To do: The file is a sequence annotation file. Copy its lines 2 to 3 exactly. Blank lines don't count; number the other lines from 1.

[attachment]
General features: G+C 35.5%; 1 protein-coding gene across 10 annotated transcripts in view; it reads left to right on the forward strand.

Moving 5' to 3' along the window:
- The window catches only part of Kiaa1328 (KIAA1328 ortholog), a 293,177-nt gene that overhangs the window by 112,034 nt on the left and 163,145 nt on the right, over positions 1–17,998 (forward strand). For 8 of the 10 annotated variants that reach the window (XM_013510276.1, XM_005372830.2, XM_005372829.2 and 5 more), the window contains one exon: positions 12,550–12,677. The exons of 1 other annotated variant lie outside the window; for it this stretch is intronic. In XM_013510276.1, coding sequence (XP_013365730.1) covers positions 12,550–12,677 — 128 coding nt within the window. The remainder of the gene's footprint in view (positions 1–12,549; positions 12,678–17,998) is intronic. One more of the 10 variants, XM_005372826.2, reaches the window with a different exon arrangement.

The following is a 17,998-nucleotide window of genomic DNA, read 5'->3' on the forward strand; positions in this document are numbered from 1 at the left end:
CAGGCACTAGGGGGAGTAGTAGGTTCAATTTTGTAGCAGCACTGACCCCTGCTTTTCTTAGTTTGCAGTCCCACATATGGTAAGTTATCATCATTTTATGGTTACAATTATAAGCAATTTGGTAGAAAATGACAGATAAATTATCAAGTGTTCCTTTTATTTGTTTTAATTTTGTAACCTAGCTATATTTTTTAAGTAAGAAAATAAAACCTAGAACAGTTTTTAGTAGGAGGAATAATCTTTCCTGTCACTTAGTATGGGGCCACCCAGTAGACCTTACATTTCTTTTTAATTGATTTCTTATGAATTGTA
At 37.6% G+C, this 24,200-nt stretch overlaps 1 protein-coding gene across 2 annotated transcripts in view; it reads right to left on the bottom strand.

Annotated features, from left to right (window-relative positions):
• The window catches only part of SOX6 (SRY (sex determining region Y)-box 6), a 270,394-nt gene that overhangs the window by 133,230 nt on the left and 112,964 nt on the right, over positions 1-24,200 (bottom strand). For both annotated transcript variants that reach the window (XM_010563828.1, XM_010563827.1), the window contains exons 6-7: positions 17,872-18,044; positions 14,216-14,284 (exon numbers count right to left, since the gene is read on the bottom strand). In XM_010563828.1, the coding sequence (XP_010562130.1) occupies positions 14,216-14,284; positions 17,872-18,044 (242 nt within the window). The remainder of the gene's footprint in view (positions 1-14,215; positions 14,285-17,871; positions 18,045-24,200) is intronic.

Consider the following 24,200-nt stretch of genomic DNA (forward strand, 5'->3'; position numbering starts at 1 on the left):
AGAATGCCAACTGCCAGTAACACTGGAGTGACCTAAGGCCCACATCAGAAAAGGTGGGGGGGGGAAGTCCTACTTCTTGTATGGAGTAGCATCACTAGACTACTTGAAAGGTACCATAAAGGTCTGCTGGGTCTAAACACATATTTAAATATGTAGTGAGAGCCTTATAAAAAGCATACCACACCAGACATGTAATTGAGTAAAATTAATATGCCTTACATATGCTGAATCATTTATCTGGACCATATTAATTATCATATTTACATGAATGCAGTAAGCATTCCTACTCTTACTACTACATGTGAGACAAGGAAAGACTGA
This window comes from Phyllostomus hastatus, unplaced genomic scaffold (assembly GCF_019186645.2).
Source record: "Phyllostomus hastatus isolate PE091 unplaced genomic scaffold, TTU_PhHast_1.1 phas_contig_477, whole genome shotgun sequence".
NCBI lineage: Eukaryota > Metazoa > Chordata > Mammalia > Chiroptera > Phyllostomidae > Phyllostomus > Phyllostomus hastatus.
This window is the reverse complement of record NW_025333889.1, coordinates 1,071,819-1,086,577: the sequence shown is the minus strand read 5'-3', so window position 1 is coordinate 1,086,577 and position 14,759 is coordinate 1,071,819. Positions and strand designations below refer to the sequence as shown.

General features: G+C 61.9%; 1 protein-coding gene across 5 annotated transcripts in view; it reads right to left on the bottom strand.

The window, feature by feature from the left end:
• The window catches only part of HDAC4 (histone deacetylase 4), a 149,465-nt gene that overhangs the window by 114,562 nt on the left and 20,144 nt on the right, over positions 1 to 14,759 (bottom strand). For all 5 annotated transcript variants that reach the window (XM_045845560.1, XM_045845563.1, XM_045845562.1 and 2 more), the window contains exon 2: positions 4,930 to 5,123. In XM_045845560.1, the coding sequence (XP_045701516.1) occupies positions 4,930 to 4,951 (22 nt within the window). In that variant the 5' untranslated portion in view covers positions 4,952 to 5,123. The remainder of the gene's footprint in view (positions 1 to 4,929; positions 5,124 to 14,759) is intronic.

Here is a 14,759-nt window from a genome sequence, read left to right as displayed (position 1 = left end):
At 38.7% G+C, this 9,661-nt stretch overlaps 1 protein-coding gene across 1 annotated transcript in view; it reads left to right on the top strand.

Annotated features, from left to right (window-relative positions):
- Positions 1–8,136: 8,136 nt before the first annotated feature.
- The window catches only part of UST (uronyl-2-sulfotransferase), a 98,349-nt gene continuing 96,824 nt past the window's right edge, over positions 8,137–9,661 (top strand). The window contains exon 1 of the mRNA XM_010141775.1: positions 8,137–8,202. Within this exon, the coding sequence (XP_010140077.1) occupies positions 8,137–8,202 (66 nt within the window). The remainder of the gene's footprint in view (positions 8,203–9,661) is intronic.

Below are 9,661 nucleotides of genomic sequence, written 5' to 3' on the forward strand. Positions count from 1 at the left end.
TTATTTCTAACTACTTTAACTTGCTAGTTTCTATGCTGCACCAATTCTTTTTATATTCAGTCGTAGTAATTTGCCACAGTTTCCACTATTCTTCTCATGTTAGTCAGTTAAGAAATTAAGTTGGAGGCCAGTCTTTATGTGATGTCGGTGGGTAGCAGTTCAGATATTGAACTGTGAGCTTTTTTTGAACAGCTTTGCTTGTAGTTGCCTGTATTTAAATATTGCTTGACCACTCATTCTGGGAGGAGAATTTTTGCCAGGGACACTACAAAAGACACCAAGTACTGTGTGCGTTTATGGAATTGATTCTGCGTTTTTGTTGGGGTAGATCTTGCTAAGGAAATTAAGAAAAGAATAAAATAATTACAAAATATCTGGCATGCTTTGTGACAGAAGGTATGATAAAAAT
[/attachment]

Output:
Moving 5' to 3' along the window:
- The window catches only part of Kiaa1328 (KIAA1328 ortholog), a 293,177-nt gene that overhangs the window by 112,034 nt on the left and 163,145 nt on the right, over positions 1–17,998 (forward strand). For 8 of the 10 annotated variants that reach the window (XM_013510276.1, XM_005372830.2, XM_005372829.2 and 5 more), the window contains one exon: positions 12,550–12,677. The exons of 1 other annotated variant lie outside the window; for it this stretch is intronic. In XM_013510276.1, coding sequence (XP_013365730.1) covers positions 12,550–12,677 — 128 coding nt within the window. The remainder of the gene's footprint in view (positions 1–12,549; positions 12,678–17,998) is intronic. One more of the 10 variants, XM_005372826.2, reaches the window with a different exon arrangement.